The Ultimate Guide to Freezing Fresh Produce
Sure, you'll find fresh fruits and vegetables in supermarkets year round—but they pale in comparison to the heavy, juicy jewels in stores and farmer’s markets in season. Toss them in the freezer at their peak season so you can enjoy their deep flavor later in soups, stir fries, and even pies.
Another great idea? Freezing produce that may expire or overripen before you're able to use it up. You'll curtail your food waste, save money, and have fresh fruits and veggies available all year long. Here's the best, most effective method.
Know Your Freezer
When fruits and vegetables freeze, the water inside turns into ice crystals, which rupture cell walls and make for watery, brown thawed produce. The quicker produces freezes, the smaller the crystals—and the less damage they cause. Read: the colder your freezer is, the better.
- Set your freezer to the coldest setting. Most dials have a range of numbers that correspond to power level. The higher the number, the higher the power, and the colder the freezer. Most come set on a mid-level power.
- Keep produce away from vents to help cool air circulate.
- Place in the coldest part of the freezer: the rear center.
- Avoid overcrowding the freezer, which will raise the temperature inside.
Most vegetables freeze well, but steer clear of watery produce that you’d normally eat raw: think lettuce and cucumbers.
- Wash and prepare your produce just as you would normally. Cut green beans into segments, remove seeds from bell peppers, and cut corn from the cob.
- Blanching and shocking your vegetables before freezing them is a surefire way to prevent them from thawing into watery pulp. Let them dry in a single layer, then spread out on a parchment paper lined baking sheet and freeze in a single layer. Once frozen, transfer to an airtight freezer bag.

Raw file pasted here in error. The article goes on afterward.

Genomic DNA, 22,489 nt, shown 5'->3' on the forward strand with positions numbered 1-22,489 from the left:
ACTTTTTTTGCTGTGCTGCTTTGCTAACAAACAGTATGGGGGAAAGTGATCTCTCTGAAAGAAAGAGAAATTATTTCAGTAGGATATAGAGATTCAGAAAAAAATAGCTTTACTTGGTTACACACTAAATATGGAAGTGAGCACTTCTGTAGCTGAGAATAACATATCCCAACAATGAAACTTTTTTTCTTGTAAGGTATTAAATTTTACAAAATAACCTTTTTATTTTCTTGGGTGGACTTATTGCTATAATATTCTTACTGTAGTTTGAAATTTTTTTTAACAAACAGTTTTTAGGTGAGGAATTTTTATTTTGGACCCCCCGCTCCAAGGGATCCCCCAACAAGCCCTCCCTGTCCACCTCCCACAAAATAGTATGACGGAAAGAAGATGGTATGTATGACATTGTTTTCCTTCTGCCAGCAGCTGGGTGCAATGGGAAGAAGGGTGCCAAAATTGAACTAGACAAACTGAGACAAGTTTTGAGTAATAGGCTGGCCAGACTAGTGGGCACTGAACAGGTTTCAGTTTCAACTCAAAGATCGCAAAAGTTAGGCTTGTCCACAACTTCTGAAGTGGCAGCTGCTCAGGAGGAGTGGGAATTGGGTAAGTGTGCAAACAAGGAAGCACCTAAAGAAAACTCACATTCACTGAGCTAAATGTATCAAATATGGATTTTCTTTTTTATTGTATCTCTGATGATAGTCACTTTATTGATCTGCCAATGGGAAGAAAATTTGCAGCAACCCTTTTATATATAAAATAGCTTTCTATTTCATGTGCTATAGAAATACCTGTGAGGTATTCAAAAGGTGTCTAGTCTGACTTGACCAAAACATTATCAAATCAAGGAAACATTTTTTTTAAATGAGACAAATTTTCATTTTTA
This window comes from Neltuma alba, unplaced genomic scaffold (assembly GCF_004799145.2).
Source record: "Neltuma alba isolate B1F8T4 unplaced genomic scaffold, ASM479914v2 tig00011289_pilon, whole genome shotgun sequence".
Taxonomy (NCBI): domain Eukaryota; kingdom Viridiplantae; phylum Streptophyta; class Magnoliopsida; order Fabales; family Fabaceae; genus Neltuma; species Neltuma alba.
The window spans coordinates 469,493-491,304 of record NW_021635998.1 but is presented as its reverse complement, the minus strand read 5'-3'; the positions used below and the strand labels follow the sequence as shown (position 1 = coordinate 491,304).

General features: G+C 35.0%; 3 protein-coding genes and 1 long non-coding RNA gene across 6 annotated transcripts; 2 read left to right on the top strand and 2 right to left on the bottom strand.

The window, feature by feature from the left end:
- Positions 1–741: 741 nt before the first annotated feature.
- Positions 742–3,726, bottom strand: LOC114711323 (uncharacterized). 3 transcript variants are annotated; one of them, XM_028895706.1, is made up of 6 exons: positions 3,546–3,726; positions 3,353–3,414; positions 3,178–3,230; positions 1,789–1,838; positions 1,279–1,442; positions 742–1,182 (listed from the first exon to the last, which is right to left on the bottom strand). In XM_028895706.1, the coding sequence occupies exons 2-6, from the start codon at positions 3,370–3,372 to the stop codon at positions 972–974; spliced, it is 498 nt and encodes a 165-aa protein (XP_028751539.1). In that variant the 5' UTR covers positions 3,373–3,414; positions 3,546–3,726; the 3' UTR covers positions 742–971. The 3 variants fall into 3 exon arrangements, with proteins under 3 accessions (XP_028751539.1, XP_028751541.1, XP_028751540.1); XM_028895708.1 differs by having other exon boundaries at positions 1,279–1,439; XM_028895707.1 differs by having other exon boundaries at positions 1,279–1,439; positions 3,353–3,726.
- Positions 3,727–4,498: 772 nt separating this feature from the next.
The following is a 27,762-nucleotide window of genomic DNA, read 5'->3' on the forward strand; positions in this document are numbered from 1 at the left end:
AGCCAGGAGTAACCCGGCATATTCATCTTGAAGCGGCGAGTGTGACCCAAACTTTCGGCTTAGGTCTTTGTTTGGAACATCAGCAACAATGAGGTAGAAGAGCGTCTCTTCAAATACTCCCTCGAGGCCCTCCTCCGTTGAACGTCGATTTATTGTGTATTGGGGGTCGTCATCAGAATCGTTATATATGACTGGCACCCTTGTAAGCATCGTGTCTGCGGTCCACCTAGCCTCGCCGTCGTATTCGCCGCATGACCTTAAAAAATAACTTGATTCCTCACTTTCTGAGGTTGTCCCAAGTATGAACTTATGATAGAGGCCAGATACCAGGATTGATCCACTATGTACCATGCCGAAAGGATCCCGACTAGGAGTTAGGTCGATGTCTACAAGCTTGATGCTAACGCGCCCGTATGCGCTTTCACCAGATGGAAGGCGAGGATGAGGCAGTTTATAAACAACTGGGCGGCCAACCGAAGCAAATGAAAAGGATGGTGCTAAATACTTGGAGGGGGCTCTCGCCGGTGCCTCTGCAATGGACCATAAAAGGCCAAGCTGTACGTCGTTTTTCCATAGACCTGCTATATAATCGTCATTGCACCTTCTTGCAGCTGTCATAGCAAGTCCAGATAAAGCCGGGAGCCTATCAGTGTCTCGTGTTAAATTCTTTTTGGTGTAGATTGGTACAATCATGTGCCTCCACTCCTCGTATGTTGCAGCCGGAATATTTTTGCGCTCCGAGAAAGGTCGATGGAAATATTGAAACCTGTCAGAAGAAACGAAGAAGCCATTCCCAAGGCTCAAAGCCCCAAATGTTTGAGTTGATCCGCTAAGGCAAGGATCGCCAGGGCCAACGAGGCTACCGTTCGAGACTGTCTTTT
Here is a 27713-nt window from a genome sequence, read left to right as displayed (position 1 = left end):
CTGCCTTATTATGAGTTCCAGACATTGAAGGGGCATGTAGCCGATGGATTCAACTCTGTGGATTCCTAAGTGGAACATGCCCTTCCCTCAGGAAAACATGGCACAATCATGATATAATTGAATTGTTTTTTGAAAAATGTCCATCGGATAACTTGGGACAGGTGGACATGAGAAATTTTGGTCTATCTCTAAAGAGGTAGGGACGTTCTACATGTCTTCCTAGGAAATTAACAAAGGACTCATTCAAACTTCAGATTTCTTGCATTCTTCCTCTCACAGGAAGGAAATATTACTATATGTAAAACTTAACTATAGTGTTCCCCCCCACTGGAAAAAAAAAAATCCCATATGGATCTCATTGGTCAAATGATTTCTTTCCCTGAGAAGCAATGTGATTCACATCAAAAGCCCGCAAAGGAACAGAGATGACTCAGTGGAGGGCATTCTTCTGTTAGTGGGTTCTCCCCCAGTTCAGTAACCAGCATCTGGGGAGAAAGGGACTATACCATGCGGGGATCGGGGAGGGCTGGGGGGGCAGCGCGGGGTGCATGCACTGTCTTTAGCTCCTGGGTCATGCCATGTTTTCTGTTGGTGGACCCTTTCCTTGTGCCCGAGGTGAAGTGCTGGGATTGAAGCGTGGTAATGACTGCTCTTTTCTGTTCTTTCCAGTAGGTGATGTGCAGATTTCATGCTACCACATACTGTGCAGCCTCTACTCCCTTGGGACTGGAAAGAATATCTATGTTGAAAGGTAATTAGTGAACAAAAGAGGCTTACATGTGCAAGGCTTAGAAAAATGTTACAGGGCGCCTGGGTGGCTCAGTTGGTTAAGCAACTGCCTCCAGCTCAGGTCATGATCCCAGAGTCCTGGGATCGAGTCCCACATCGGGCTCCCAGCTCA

- Vegetables like zucchini, squash, eggplant, and tomatoes, which have a high water content, generally don’t hold their structure well. Try cooking down into a sauce first, then freezing.
- Tomatoes can be frozen whole with the skin on. Bonus: when you thaw, their skins slip off easily, so they’re instantly ready for marinara.
- Wash all fruit, let dry, and prep as you normally would: hull strawberries, remove seeds and rinds, and slice peaches, bananas, and plums.
- Fruit is too delicate to blanch. If it’s destined for pie filling, simply spread out on a parchment paper lined baking sheet and freeze in a single layer. Once frozen, transfer to an airtight freezer bag.
- Or to preserve the fruit’s shape and texture, try freezing it packed in sugar, which reduces the formation of ice crystals. Shoot for a ratio of about 2 cups of fruit to 1 cup of sugar.
Tips on Freezing
- Remove all air to prevent freezer burn—dry, gray discoloration. Double bag, and squeeze (then re-squeeze) all of that air out!
- Remember, overcrowding your freezer will cause the temperature to rise. Don’t freeze more than 8 cups of fruit in one go.
- Eat your frozen produce within three months.